Koji Watanabe, President of Honda Racing Corporation, confirmed that although the Japanese manufacturer pulled out of Formula 1 last year, they are still keeping an eye on things as a possible return is not out of the question.
Honda has had a bittersweet journey in car racing, F1 in particular. Splendid title-winning years with McLaren in which the likes of Alain Prost and Ayrton Senna, and with Williams before that are etched into the sport’s history.
But their attempts at a team were abortive, despite huge investment the entire operation was sold to Ross Brawn in 2009, before it was taken over by the Mercedes team we know today. Had Honda waited another year, hung in there with Brawn GP, F1 history would be vastly different.
Instead Jenson Button and Rubens Barrichello were front-runners through 2009, with the Briton crowned champion… with Mercedes power.
Honda returned to F1 with McLaren in 2015, history shows that was a disaster before Red Bull and the Japanese auto giant combined to produce the car Max Verstappen powered to his first world title with last year. Again, from the bleachers it appears Honda decided to leave at the wrong time, again.
Agnes Carlier sat down with Watanabe during the Austrian Grand Prix weekend to establish what Honda have on their motor sporting ambitions for the years ahead, particularly the F1 situation where they are still involved with the newly formed Red Bull Powertrains operation and, of course, HRC branding remains on the Red Bulls.
The HRC boss also answered were questions about Honda-backed and promoted AlphaTauri driver, Japan’s 22-year-old sensation Yuki Tsunoda.
Why did you visit the Austrian GP this time?
Koji Watanabe: In principle, this is a courtesy visit. Last year, which was the final year of Honda F1, I couldn’t visit any of the races. I was planning to go to Abu Dhabi from quite a while back, and it was in my plans to go, right up to the Tuesday before the race weekend; but unfortunately that was not to be. I decided to visit the Austrian Grand Prix as it is Red Bull’s home Grand Prix to thank them for their past support.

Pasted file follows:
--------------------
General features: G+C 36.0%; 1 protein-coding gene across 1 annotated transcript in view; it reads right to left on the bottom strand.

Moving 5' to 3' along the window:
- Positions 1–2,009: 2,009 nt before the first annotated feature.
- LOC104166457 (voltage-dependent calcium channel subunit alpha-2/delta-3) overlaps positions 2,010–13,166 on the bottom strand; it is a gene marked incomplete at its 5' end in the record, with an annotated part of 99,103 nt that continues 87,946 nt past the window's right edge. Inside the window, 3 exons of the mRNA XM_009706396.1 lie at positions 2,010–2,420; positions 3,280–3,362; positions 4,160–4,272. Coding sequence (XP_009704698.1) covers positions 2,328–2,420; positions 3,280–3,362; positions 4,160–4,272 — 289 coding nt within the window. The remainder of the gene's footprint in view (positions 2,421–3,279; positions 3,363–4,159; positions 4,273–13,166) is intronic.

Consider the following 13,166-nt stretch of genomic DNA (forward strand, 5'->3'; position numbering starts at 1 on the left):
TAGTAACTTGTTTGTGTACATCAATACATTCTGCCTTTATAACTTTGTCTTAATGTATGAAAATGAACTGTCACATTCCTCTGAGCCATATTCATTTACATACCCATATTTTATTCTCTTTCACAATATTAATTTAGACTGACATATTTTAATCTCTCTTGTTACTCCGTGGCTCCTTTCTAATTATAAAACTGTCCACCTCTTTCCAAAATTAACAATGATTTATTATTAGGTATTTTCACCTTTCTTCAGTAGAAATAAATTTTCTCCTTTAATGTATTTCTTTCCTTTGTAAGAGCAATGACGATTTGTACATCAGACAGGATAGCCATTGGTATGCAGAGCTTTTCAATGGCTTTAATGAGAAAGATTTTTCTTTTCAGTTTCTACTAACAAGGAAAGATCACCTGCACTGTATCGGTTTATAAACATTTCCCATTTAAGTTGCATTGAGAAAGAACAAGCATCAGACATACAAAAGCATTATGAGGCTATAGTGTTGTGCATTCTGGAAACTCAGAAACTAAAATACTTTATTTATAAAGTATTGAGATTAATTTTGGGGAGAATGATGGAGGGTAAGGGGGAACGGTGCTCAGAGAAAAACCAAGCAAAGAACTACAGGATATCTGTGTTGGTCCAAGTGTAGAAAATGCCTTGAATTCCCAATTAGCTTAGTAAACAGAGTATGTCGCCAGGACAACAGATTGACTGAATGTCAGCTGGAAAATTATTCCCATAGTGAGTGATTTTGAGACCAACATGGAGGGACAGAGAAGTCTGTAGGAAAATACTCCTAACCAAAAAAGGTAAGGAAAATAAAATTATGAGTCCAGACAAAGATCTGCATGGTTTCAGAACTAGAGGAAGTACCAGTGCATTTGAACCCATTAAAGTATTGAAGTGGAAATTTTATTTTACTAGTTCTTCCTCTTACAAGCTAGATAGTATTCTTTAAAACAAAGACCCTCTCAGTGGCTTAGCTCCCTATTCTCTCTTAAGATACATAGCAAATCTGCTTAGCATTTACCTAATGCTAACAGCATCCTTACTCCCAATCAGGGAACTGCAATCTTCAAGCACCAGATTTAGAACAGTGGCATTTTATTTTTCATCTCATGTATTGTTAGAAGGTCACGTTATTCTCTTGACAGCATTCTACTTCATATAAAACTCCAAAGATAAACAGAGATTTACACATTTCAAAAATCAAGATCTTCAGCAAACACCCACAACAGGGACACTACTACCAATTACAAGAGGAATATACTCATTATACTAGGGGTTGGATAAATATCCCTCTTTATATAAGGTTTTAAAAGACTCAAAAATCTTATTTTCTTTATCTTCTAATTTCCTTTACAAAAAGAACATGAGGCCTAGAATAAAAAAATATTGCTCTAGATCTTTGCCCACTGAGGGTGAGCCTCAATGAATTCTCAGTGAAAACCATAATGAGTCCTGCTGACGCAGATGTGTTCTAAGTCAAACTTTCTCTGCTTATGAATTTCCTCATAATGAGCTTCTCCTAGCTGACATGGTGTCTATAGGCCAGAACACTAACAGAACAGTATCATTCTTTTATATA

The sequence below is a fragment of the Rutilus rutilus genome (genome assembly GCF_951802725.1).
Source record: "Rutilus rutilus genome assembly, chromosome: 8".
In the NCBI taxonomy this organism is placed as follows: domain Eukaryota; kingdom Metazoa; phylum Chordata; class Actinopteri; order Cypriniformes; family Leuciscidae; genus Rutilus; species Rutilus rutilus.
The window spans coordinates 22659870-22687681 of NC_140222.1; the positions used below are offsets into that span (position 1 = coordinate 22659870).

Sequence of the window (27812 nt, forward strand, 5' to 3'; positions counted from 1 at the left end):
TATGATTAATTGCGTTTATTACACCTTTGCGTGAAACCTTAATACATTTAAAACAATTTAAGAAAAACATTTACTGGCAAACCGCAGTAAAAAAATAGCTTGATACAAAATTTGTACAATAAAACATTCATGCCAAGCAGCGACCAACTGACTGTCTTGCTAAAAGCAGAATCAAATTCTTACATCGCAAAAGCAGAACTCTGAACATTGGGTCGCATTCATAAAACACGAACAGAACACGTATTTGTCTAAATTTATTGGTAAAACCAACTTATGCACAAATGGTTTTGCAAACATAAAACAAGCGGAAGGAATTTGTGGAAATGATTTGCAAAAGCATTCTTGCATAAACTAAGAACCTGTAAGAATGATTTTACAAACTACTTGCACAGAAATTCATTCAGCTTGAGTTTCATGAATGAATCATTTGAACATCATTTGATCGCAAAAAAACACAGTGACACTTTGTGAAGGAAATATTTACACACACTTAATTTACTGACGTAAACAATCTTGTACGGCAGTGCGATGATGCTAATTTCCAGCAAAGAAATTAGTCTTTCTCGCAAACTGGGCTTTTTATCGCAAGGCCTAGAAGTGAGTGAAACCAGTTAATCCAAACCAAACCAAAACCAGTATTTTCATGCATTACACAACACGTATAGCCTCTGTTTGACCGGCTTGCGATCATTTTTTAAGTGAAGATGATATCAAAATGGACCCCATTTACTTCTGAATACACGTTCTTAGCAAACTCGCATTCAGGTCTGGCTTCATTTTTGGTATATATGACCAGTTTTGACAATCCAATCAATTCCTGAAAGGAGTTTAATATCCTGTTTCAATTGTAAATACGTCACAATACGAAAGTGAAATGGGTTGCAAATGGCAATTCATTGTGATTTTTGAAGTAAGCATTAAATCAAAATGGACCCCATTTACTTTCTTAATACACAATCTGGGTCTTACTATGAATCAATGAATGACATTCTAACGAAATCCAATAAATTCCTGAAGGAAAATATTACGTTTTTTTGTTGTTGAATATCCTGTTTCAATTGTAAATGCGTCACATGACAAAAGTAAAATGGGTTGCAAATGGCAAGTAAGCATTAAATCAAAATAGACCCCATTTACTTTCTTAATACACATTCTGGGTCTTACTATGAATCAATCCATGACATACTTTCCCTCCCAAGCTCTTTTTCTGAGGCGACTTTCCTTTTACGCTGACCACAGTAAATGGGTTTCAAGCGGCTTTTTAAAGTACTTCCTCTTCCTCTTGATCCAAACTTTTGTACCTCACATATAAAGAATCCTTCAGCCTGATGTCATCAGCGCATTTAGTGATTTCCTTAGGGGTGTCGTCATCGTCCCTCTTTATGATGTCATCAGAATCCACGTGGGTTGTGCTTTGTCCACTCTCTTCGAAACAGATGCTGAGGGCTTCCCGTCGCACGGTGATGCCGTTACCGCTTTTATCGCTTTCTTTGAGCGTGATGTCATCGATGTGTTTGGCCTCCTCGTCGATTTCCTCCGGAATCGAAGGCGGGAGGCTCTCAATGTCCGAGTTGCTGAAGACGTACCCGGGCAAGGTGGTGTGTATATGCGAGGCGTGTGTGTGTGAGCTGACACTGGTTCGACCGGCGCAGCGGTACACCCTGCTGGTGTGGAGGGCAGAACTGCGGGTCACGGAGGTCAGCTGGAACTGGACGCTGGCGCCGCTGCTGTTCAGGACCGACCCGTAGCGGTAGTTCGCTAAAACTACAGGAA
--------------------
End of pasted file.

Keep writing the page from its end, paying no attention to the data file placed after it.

Last week, the F1 Commission meeting was held, did you attend?
KW:We knew that this meeting was going to take place, but we did not come here for this; we did not participate.
Honda has a voice in the Constructor’s Commission?
KW: We were not there for that meeting.
This year, you [Red Bull] are leading the championship in the drivers’ and constructors’ championships, but Honda ended its participation in F1 last year, and this year you only have your logo on the car. Is this ok or frustrating?
KW: Basically, our F1 activities as Honda ended last year, so in that sense there is no particular frustration. I am also the president of HRC, but HRC is only providing technical support at the request of Red Bull and in accordance with their requests. Therefore, we are not developing and manufacturing power units of our own volition, but are cooperating with Red Bull with the management of the engines in response to their request, so there is no frustration.
Since Honda announced its withdrawal from F1, F1 has also started various environmental initiatives. Do you have any regrets about your decision to withdraw?
KW: Honda considers motorsports to be very important, so it was a difficult decision for us to quit. However, in the midst of the company’s decision to concentrate on the development of carbon-neutral technology, there was no other way but to discontinue our activities from F1, which uses a great deal of human resources. In fact, we had been developing the technology for this season until March this year, but after that, the development was frozen, so basically all HRD SAKURA engineers were moved to the Advanced Technology Research Institute as planned. The only people who remain at HRC are those who can provide support for Red Bull, such as assembly and so on. I think it is a wonderful direction that F1 is moving in the direction of carbon neutrality. We are watching F1 with great interest. However, that does not mean that we are going to return to F1 anytime soon. We are not discussing whether we will return to F1 or not, as we will continue to develop the technology we have decided to pursue.
In an ideal world would you want to convince Honda to come back again in 2026?
No, we’re not thinking of that at all